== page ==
“Honor’s Shadow is a story of betrayal and revenge. How can Honor control her own pressing emotions and desires, as she attempts to contain the vengeful impulses of Tisi, her strange new client? Voula Grand is a writer to watch.”
Apart from a writer to watch, Voula Tsoflias is another one of our amazing students who inspire us with their passion and commitment to learning Greek. Voula is a retired psychologist who lives in London. She is a novelist and she has Greek roots, her grandfather was from Chios. Greek culture and family was a constant in her childhood and her desire to come closer to the language of her father’s family proves that this hasn’t really changed.
“Being Greek was a big part of my father’s life and therefore of our life. My father has never forgotten his father saying to him when he was 5, never forget that you are Greek. English was not allowed in my grandad’s house, so Greek was all around me when I was a child.”
Voula was raised in a small Greek community in South Wales and Greek culture and family were big parts of her life. What actually pushed her to start learning Greek now, however, was a sort of a friendly bet…
“We were on a trip in Tanzania about 18 months ago, she explains, and we were chatting about where to go next and a road trip around Greece sounded like a great idea. When my friends were worried about traveling around Greece without speaking the language, I basically told them to leave it with me. By the time we go to Greece, I said, I will be fluent in Greek and able to arrange everything. So basically my reputation now lies at the hands of my teacher, Eleftheria,” she jokes.
Voula seems to be truly enjoying her learning experience, which is always so touching to hear. “My father is 92 and I have been writing to him in Greek which is something that has made him unbelievably happy. When I write to him he actually corrects my Greek, which makes me very happy.” “It’s a moving experience, she tells me, to learn Greek and it feels like I am reconnecting with Greek culture and history.”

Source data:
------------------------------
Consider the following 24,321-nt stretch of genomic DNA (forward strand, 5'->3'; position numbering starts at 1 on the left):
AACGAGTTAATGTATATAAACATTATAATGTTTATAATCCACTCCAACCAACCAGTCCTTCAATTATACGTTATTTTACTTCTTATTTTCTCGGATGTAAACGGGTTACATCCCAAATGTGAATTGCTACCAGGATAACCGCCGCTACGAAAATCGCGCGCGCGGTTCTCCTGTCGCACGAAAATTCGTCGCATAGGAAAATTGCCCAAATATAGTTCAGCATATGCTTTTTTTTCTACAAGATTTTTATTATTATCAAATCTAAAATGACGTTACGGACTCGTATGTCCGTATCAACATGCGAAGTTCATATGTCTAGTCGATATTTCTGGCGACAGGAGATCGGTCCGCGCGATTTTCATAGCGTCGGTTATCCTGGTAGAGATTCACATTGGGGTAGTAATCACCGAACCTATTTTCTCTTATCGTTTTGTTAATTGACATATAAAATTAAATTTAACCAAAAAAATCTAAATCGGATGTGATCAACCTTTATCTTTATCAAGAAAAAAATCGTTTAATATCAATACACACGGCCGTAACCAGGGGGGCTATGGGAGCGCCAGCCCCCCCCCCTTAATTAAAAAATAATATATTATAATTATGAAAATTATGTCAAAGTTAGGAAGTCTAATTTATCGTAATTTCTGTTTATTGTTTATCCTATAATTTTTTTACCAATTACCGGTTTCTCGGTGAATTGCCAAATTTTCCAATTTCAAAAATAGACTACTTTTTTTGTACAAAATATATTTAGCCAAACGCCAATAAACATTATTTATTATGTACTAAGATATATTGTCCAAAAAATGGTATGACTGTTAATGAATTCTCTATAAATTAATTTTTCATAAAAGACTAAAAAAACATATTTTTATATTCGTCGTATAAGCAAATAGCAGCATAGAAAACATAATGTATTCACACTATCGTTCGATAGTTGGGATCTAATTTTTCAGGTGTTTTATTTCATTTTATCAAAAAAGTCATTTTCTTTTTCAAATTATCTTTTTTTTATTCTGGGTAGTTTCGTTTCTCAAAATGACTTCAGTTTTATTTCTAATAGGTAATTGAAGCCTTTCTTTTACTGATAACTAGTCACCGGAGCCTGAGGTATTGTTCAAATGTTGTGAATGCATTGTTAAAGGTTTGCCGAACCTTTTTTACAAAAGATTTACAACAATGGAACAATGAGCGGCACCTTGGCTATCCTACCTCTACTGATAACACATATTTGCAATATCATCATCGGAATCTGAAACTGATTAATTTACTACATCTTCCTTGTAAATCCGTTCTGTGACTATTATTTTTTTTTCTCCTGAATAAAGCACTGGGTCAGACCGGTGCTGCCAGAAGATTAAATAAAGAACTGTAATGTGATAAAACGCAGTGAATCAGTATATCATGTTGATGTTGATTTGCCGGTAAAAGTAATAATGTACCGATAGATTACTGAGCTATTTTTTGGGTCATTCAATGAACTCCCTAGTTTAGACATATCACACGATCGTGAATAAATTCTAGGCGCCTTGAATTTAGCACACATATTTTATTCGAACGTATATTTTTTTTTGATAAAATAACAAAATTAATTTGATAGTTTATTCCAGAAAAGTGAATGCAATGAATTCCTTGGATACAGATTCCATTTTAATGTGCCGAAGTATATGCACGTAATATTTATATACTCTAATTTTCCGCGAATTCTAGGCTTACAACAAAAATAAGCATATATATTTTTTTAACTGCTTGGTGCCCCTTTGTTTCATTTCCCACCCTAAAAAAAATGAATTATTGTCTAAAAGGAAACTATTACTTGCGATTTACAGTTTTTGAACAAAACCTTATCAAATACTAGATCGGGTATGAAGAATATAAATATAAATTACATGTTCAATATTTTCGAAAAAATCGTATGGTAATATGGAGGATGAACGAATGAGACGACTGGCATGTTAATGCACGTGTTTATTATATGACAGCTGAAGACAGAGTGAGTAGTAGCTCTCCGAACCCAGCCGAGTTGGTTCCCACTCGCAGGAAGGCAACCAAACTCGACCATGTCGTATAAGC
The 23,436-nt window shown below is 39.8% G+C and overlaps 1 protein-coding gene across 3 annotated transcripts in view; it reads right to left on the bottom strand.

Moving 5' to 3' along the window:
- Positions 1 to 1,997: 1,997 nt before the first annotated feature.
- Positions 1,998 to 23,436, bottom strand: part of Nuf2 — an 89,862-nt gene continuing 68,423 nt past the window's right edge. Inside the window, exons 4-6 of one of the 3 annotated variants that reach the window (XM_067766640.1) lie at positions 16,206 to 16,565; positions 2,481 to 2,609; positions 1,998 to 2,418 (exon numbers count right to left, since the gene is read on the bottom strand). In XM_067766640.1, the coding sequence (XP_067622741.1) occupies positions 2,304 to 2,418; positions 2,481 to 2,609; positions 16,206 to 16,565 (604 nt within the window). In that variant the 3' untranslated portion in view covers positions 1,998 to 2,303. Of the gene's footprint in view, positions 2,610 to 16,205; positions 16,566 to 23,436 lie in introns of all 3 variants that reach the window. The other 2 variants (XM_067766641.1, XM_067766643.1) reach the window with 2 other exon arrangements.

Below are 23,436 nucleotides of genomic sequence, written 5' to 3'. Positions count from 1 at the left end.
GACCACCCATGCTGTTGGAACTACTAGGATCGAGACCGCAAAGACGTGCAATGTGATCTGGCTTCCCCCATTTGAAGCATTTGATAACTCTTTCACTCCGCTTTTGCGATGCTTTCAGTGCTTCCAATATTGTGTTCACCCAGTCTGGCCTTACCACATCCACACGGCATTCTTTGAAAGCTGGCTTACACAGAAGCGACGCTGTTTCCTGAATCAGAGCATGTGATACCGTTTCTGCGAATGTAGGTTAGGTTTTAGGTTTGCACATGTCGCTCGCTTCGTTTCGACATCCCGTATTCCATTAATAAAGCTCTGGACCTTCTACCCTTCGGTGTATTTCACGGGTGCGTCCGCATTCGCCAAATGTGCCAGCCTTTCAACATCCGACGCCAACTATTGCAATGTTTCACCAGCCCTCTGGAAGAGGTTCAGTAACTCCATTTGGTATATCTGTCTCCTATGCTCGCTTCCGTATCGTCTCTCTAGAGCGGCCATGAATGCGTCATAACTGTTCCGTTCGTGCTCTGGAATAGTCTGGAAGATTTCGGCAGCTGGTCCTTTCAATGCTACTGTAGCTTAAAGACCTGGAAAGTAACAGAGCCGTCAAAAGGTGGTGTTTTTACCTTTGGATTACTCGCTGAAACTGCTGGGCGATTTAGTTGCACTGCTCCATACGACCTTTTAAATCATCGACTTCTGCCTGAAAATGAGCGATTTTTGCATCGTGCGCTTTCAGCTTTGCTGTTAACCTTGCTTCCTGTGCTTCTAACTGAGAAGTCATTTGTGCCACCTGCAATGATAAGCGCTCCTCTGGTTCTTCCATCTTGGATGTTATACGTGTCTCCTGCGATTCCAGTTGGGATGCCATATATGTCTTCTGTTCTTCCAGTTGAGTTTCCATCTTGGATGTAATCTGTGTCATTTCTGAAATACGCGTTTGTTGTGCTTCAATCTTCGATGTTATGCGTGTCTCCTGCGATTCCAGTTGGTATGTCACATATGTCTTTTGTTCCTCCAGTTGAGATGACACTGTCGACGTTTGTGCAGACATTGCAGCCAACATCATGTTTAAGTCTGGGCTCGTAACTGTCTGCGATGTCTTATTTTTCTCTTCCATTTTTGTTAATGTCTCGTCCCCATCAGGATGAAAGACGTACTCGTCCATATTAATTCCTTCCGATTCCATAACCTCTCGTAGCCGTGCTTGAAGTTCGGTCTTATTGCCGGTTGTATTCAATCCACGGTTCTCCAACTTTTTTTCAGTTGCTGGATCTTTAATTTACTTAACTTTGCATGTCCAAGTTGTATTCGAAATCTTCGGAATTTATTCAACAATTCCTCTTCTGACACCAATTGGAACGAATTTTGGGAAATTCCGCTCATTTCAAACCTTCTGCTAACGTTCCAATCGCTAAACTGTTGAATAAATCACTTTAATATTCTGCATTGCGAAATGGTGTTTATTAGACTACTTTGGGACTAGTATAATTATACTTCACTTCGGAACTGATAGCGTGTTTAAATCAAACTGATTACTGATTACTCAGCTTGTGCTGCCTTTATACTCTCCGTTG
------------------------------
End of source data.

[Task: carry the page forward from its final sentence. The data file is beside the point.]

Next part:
And although Voula is a relatively new student in our School, her interest in “Greek character” as she mentions is far from new. Voula has loved Greek mythology ever since she was a little girl. This interest of hers subtly permeates her first book, Honor’s Shadow, where there is a character called Tisiphone, named after the Greek Fury or Erinya of vengeance. “And this is what the book actually follows, Tisiphone’s journey from vengeance to forgiveness,” she tells me and I am instantly intrigued to read it.
Her interest in Greece intensifies in the book she just finished, Halo. “The main character Polixeni is born in Iceland and is adopted to Chios, my grandfather’s island. So a big part of the book is Chios, a place I come from, I have visited many times and was able to visualize and write about.”
I find her enthusiasm with Greek character very intriguing and she explains that “there is something exotic about Greece that is appealing to people, it’s a very different culture and a very different way of thinking. So it interests me and as a writer, you know, the subjects you write about, you learn deeply about.”
And as for Voula’s future learning goal when it comes to Greek she says she remembers saying to herself “I’m not going to read the classics until I read them in Greek. But that’s a crazy thought. Maybe not the classics, but I would love to be able to read a modern book in Greek and understand it.”
If you ask me I am sure she will a lot sooner than she can even imagine.
Thank you, Voula for our interesting talk and for being part of our online Greek community. And as promised… See you in Greece!